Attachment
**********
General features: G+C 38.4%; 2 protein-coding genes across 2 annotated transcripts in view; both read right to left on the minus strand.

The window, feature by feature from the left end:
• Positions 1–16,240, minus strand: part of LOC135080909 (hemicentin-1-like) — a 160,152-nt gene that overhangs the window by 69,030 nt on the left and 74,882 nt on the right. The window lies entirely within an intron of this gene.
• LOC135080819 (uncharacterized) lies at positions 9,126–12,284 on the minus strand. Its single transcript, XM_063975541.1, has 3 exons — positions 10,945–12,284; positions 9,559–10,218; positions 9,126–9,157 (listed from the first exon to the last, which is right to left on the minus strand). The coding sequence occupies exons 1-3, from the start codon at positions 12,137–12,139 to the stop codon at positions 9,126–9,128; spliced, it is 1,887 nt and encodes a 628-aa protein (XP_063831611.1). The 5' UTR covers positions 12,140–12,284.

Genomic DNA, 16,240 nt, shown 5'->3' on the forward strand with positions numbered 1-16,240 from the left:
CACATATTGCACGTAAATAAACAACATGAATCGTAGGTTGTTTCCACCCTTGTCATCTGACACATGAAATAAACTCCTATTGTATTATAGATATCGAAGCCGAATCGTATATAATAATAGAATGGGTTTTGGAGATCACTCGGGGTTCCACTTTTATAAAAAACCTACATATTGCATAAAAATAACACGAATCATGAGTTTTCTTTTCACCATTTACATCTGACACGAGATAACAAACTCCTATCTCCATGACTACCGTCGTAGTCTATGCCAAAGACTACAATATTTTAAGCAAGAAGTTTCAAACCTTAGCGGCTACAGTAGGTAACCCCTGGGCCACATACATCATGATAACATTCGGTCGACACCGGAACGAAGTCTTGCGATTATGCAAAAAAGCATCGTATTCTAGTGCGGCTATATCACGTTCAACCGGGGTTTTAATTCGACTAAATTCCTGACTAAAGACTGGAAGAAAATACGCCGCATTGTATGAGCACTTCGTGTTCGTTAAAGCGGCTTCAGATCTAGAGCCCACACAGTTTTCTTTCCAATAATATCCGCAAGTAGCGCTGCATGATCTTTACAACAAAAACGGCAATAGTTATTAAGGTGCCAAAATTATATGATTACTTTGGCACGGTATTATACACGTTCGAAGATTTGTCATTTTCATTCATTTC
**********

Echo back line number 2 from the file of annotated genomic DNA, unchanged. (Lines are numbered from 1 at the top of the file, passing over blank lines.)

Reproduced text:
The window, feature by feature from the left end: